Friday, November 26, 2010

black friday

I have mixed feelings about Black Friday. On the one hand, I think it's crazy to go wait in line outside Best Buy or the Wal-Fart at 2a.m. when it's 12 degrees outside just to buy cheap electronics. On the other hand, with the economy in its fragile state, I want Black Friday to go reasonably well so the recession doesn't get worse. So I'm not necessarily going to judge Black Friday shoppers; I just don't want to take part in it.

(There was once a couple of years ago when I ended up at Macy's twice on Black Friday. My parents were visiting for Thanksgiving, and my mom wanted to do a little shopping. One place we went was Macy's, where we found some clothes for the kids on sale. Then later that day my dad discovered he had failed to pack any underwear in his back to Macy's we went, because it was closer than Target!)

Today begins the Holiday Season, at least in my view. I'm thinking about Christmas presents (and Anya's birthday is in a couple weeks!). Every year, I try to be a conscientious and responsible consumer by making some gifts and buying from local sources and local businesses. It's hard to do this without getting preachy and high-horse about it. After all, there's no denying that I'm a consumer, too. We have our fair share of toys and electronics and clothes around here.

I just started reading the new book Radical Homemakers (check out the website of the same name here) I'm not too far into the book, but so far I find it both reassuring and inspiring, for the most part. (Unfortunately, it's already overdue at the library, so unless I want to pay a giant overdue fine I need to return it and wait in line again to check it out.) Anyway, the basic premise of this book is that homemaking is a valid, productive and valuable choice of occupation. Someone has to raise the kids, prepare the meals, fix stuff that breaks, clothe the family, etc, and in a world where rampant consumerism is destroying the planet, the work at home might as well be done in a way that is ecologically sustainable and fulfilling and builds community. For some people, like many featured in the book, this means acquiring some pretty hardcore homesteading skills: living off the land, bartering services and, in some cases, rejecting public education and health insurance. (I admit I have a big problem with those last two things, but I won't argue that people aren't free to make those choices). For people like me, Radical Homemaking (I'm loving this term, by the way) isn't as extreme, but it gives me the affirmation that my lifestyle choices like hanging clothes outside to dry and making bread by hand and buying just about all our food locally are not a waste of time. Not that I think my life is a waste of time, mind you, but it's reassuring to know that there is a growing movement of people who place real value in this work, even though it doesn't pay me a salary. Also, it turns out a lot of us homemakers have bigger goals in life than sweeping floors and baking bread.

So while some Americans are out there shopping until they proverbially drop and the retailers call the day a success and the stock market has a little bounce, I guess that's good. But I'm spending Black Friday at home with my kids. We're making a grand mess with the toys, playing hide-and-seek, making dinner, doing laundry...all that stuff we need to do to make the household run a little more smoothly.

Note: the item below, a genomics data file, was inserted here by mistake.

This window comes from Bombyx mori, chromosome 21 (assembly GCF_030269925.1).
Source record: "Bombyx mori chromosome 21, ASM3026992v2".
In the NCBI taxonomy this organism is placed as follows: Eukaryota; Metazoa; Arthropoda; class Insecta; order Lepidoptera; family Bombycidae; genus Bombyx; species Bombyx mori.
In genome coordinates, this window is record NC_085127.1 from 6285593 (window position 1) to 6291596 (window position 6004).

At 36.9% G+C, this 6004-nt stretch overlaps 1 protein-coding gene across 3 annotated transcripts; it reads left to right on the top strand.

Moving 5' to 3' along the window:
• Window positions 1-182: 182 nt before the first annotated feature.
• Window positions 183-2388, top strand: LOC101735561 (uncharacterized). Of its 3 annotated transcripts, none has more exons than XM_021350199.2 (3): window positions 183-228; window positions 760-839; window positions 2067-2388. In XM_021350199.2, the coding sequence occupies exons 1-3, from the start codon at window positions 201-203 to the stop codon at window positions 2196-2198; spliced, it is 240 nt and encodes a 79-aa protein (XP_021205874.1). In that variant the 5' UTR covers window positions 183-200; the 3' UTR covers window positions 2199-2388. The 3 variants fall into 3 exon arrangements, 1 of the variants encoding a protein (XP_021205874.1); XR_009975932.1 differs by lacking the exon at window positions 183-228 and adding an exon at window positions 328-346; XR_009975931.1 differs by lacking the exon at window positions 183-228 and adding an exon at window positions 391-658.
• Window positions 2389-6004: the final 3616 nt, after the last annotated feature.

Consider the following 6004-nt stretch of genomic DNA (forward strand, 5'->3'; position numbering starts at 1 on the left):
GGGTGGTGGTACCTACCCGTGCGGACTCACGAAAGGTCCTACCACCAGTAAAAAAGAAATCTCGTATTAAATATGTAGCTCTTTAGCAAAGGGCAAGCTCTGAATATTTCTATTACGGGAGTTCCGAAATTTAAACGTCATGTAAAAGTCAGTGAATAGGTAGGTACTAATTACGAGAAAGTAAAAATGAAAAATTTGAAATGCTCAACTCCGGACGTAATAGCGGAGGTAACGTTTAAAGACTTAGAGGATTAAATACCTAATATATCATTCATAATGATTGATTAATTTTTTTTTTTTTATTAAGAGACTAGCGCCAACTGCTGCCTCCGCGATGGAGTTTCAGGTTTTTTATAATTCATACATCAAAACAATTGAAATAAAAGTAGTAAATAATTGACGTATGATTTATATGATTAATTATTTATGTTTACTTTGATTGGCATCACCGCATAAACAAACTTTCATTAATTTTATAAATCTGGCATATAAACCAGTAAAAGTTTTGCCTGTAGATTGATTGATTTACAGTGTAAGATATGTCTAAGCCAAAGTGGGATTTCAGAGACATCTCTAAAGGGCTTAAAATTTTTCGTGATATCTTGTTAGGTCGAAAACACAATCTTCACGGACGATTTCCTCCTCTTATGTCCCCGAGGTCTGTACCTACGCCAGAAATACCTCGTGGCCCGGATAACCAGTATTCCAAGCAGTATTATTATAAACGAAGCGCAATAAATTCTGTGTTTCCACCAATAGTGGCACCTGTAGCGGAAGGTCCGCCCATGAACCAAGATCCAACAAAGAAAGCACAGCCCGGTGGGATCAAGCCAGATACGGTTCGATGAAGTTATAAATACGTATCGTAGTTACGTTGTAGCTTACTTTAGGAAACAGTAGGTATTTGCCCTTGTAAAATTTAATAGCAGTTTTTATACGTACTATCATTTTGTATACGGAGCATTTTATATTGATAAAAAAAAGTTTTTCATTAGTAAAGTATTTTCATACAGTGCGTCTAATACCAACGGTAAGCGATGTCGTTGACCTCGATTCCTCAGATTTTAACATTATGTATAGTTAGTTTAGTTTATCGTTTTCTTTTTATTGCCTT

Wednesday, November 24, 2010


This is a good time for me to reflect a bit on all that I have to be thankful for. The weather is dreary and the kids have been yelling at me all day (especially The Boy), but except for these superficial things, my life is good. I need to remember that, instead of feeling sorry for myself.

And so. A list. Today I'm thankful for:

1) Not traveling today. Isn't the day before Thanksgiving the busiest travel day of the year? And up north, this often invites bad weather. Today was cold, and it started to rain in the middle of the afternoon, which will freeze tonight and make the roads slick. I'm glad not to drive in it. I'm especially glad not to be flying anyplace, what with the new screening procedures and all...I can't decide what's worse: porno scanners or invasive pat-downs. Probably porno scanners, what with the radiation exposure and all.

2) No company. Now, Thanksgiving is a day for feasting with family, and I'm all for that. In fact, I'm sure I'll feel a pang of homesickness tomorrow, thinking of my parents and brother and his fiancée having dinner together in Kentucky without us. But we spent the whole first two weeks of November traveling to visit family - both mine and Stuart's - so I don't feel like I've missed out. And no company means the four of us can just relax together and enjoy the day without worrying about who gets to shower first, and how we're all going to fit in the tiny kitchen, and OMG-they're-going-to-be-here-in-an-hour-quick-clean-off-the-guest-bed!

3) The fact that today's rain held out as long as it did (it started around 3:00 this afternoon). Our intrepid carpenter has been working on those big egress windows since last week, and today he did his best to finish lining the window wells with lumber before it got so cold and wet and sloppy he had to stop. One is finished, and the second is at least 2/3 of the way there, and they wouldn't have gotten nearly that far if the rain had started at noon as predicted.